We've Moved.

Well, that time has come. It's come and it's gone. I turned the key in the lock on Saturday. The Builder and the boys had left on Friday; Katie and I cleaned up and left on Saturday.

I was sitting in the car, having locked up when I realised I hadn't taken a photo. That is the ultimate no-no for a blogger - even for a semi-lapsed blogger such as my own self.

And so, of course, I did the necessary thing: I re-ran the whole locking up thing, and this time I clicked my camera phone to capture the moment.

And so, Saturday lunchtime saw Katie and I on the ferry leaving Lewis, not for a holiday, but to go and live elsewhere. It's not as though we're going to be far away. We're still in the North of Scotland, which in American terms, is practically only a block away. 

But this isn't about the number of miles. This is about leaving the island that's been home for most of our lives. This is about leaving the island on which my Mum and Dad live, and have lived all their lives. This is about leaving my sister and her family; my brother and his; the Builder's siblings and their families. My kids are leaving the island on which all their cousins still live.  Quite frankly, it's home. It was for the first twenty-four years of my life. It was still 'home' for the twelve years the Builder and I lived in Glasgow. It's been home for the past dozen years, and in our hearts, it will always be home. Whether we ever actually live there again, we don't know. We honestly don't know. But we do know that it will always be home.

And, at the risk of sounding rather the-king-is-dead-long-live-the-king-like, this was the sunrise on our first morning in our new home. I'll show y'all more photos very soon: suffice to say that the landscape is quite different from what I had, but I am still totally and utterly surrounded by God's beautiful creation.

That means that the Builder and our kids still have to hear an almost endless stream of:

"Oh, guys, have you seen this?"

"Katie, wow ... come and see the sunset."

"Have you seen the moon? Looooook!"

"Wow ... I just love seeing these fields. Look at that!"

Yes, it honestly has sounded rather like that these past few days.

Just one thing: whilst trees are lovely, in moderation, I can't help wondering why folks wanted to plant so MANY of them?? Seriously, they block out so much of the stunningly beautiful countryside. 

Aye, I guess whatever I am, a tree-hugger I am not.


Wedding Day, Part I

I don't have any 'proper' photos, so I've nicked some of the ones my Facebook friends have posted and will give you a wee glimpse into our day.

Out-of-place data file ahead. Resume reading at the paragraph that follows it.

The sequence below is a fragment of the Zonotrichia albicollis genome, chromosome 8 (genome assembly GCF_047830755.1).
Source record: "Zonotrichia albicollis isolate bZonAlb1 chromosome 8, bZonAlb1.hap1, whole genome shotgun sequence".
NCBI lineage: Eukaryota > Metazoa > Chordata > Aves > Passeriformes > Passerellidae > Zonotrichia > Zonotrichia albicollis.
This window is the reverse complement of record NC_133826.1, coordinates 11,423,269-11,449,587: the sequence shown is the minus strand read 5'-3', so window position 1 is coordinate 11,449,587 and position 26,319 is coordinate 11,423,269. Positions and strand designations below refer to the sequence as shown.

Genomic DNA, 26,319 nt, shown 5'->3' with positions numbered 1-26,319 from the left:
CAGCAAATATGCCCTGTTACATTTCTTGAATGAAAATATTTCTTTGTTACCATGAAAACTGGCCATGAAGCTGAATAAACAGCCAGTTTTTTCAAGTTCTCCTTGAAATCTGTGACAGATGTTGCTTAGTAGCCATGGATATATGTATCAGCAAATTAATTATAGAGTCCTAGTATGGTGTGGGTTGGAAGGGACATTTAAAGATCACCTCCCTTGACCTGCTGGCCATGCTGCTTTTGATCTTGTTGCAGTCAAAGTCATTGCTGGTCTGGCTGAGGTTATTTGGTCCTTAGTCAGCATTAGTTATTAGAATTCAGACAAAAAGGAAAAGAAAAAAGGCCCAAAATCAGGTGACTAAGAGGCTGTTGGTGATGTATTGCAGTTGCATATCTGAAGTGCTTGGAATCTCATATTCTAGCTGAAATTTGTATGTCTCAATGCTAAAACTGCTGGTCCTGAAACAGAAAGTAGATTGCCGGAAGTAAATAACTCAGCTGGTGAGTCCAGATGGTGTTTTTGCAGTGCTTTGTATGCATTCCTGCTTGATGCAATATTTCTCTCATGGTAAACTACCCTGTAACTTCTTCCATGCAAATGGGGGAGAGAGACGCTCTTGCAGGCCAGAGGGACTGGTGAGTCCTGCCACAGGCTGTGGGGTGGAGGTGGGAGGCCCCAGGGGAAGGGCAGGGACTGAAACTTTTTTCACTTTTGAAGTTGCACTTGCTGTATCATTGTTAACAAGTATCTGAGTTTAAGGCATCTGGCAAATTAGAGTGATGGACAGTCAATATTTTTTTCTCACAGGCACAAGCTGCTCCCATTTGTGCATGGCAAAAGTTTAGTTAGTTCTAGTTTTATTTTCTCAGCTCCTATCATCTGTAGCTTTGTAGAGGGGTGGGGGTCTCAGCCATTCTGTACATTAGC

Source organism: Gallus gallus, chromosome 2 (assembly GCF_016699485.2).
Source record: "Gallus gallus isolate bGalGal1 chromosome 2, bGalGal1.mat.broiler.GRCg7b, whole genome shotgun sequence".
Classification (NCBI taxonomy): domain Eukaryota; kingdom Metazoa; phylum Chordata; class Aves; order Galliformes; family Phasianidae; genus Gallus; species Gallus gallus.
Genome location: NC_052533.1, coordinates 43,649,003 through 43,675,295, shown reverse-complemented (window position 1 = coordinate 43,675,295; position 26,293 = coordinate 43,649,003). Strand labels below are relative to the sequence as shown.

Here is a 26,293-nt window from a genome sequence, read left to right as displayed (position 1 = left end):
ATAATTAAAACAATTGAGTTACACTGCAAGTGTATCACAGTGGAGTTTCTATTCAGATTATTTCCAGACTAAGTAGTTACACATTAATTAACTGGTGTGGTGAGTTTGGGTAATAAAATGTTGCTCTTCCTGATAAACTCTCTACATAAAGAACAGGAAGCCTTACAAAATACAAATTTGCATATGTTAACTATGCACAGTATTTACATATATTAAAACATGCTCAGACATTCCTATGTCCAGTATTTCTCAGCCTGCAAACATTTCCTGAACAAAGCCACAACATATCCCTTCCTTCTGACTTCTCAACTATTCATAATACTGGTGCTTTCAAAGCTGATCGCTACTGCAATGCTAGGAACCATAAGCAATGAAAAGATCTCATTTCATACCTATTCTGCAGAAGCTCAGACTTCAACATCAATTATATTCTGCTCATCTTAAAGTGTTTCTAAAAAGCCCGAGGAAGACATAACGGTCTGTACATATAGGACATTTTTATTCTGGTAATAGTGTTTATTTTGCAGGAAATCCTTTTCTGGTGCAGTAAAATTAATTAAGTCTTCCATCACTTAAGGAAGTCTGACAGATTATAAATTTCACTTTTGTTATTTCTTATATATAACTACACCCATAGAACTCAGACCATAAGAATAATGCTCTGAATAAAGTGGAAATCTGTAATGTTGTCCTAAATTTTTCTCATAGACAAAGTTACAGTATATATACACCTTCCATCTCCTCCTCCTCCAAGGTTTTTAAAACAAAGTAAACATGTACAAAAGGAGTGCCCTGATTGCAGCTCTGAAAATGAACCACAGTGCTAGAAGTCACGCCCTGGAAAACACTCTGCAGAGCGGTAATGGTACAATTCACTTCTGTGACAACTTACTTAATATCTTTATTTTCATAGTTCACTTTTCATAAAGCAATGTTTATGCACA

This was the moment the Builder first saw Catherine in her wedding dress. At this point, all my morning's emotion was bubbling very, very close to the surface. Dangerously close. 

As he moved forward, himself with tears in his eyes, he hugged her in a way that said, 'I am holding you lightly because of your veil and hair and dress. But my desire is actually to hold you so tightly and never let you go.'

At this point, my heart truly felt painful. I had to keep my emotion in check. I cannot do an elegant tear rolling down my cheek. If I allowed my emotion to seep through at all, the floodgates would have burst open. It simply couldn't happen.

The Builder then prayed with us. I am turned away from him and Catherine at this point. I'm sorry, I really don't want to sound dramatic, but this was agony

(Yes, I'm thankful, as is Catherine's dad, that she is marrying in the Lord. What could be better? Yes, we are sharing her joy that she is marrying the man she loves and that God took into her life. Yes, I am thankful that her leaving home is in the best possible way, and for the best possible reason. But I repeat: it was painful. It is painful.)

Okay, I'm going to move on from the Builder and myself, and focus on the beautiful bride ....

...and her beautiful bridesmaid. 

This has got to be Katie's best selfie ever. I simply love it!

Here I am standing outside the church with John's mum. At this point, the day was dull but dry. We were all at the church on time. My emotions were doing just fine. And all was going swimmingly.

I'm not sure who was still around at this point ... whose photo this is ... but here is the Builder, ready to walk into church with his daughter on his arm. Ready to give her away.

And here he is a few seconds from answering the question, 'Who gives this woman away?' with the two simple words, 'I do'.

And that was it. She was then placed in the hands of the man who will take care of her for the rest of his or her life. She is his until separated by death.

And I wouldn't have it any other way.


On the Run Up ....

A quick post with a few of Katie's mobile photos from the past couple of days.

Katie took this photo on our last evening as a family in our home in Ness. Although we will be back after the wedding, Catherine will not. We feel very blessed and privileged to have had a whole week together before coming out to Inverness this Monday. It was wonderful for us all to be around our family table again. Precious times.

This photo was taken as we drove onto the ferry on Monday morning. Here we are leaving the island for The Vodding (Father of the Bride reference: y'all know it??)